So, what’s it about? Daniel Deronda is an earnest but rather disillusioned gentleman of ‘unknown birth’. In Germany he meets the beautiful and spoiled Gwendolen Harleth and watches silently from a distance as she carelessly fritters her money away at the roulette wheel. Gwendolen has come to Germany to evade the advances of Sir Henleigh Grandcourt after discovering that he already has a long-term mistress and several illegitimate children hidden away in the country. Deronda becomes inextricably entangled in Gwendolen’s troubles and their two stories are told side by side. At the same time, we hear about Mirah Lapidoth, “a little Jewess” Deronda has rescued from drowning herself in the Thames. In helping Mirah he finds himself drawn into the Jewish community and begins to question who he is and where he has really come from.

It’s fairly unusual for me to like a new novel immediately but there’s something about that first scene where Deronda watches Gwendolen at the roulette wheel. It was so good I went back and read the first chapter again when I got to the end. It’s a shame I didn’t find the second half of the book quite so gripping. It was an intense read and I found myself occasionally looking forward to the end.

But I can see why everyone is so captivated by Gwendolen Harleth. Even at her most vain and self-absorbed she’s never one-dimensional or irritating. She has all the excitement and all the wittiest lines. It’s bad news for poor Mirah Lapidoth, though, who never manages to be quite as compelling in spite of her dramatic entrance into the story. Eliot’s descriptions of Gwendolen are beautifully done. She somehow manages to be both ridiculously shallow and fascinating at the same time. Her determined belief in her own importance and her unwillingness to be ruled by anyone else make her feel thoroughly modern. When she eventually marries she does so believing that she will be able to ‘manage’ her husband and continue to have her own way in all things; the intense battle of wills which follows forms some of my favourite chapters.

The saintly Deronda, on the other hand, is likeable but his earnestness and compassion are sometimes overstated and can wear a bit thin at times. The novel is famous for the way it handles his introduction to Kabbalist philosophy and early Zionist politics but I must say that I found these chapters particularly tricky. I muddled through with the help of the footnotes. My feelings were summed up more than adequately by Gwendolen when she asked Deronda about his big plans with the words, “Can I understand the ideas or am I too ignorant?” It’s meant sincerely but when you’ve just slogged through hundreds of pages on Deronda’s ideals it has the unintended ring of sarcasm to it.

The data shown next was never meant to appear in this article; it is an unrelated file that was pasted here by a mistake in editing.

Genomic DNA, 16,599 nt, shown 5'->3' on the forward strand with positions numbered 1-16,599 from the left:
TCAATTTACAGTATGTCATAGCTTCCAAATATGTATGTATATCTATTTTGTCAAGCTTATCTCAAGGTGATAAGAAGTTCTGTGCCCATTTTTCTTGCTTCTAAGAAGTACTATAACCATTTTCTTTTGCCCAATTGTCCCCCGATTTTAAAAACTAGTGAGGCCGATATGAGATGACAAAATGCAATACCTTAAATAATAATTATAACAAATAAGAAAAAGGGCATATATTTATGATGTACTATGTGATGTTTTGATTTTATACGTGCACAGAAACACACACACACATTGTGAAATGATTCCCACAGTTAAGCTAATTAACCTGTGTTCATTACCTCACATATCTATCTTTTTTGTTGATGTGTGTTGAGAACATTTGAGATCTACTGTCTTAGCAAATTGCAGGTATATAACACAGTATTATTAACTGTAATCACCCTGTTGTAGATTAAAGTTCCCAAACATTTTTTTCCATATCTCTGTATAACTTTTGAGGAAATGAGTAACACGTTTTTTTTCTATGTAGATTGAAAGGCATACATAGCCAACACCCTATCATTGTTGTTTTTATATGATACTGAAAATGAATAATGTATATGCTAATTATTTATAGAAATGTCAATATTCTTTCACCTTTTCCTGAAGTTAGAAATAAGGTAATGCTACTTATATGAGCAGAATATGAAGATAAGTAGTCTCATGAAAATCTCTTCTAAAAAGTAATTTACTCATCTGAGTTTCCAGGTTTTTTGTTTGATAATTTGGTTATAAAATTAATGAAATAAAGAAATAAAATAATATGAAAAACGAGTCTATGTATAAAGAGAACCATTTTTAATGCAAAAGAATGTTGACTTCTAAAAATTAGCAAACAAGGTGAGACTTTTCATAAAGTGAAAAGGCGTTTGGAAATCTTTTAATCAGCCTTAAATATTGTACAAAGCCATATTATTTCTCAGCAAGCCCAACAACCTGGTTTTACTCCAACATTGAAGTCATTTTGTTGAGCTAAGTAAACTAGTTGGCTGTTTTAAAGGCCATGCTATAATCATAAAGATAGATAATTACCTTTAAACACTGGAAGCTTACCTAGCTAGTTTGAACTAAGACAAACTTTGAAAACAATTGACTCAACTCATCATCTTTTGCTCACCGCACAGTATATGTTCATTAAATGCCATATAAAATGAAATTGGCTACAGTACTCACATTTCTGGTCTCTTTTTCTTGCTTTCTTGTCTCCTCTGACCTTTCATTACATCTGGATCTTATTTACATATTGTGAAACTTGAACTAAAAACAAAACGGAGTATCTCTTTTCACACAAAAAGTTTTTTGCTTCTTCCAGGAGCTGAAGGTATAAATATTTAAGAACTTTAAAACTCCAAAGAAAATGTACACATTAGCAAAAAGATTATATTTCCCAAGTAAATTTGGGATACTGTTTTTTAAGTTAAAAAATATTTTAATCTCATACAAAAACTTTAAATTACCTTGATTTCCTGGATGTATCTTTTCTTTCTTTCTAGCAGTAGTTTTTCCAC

The most perplexing part for me was Deronda’s relationship with Mordechai. Somehow I missed whatever passed between them in their first meetings and spent several pages confused about what exactly was binding them together. They seemed to have made some vague agreement about something and I couldn’t really get to grips with what it was and why Deronda felt compelled to seek him out again. It’s possible I just blinked or let my mind wander at the key moment. It was only by going back and rereading some particularly dense passages that I found my way again. I can’t say that I was terribly gripped by their long philosophical discussions although I get that they provided an important contrast to Gwendolen’s unscrupulous behaviour and the general immorality of aristocratic society. I read in the introduction that Eliot grew frustrated with critics who suggested cutting the Mordechai chapters altogether which made me feel ashamed for being a bit bored by them. I’m sure some people do enjoy the Mordechai bits and get something out of them but for me they were a loooong, hard (and not very rewarding) chore.

Since finishing Deronda I’ve started The New Moon With The Old by Dodie Smith. It’s a much lighter read and I’m considering it my reward for persevering through all those chapters on the plight of the Jews in Victorian London. More on this later…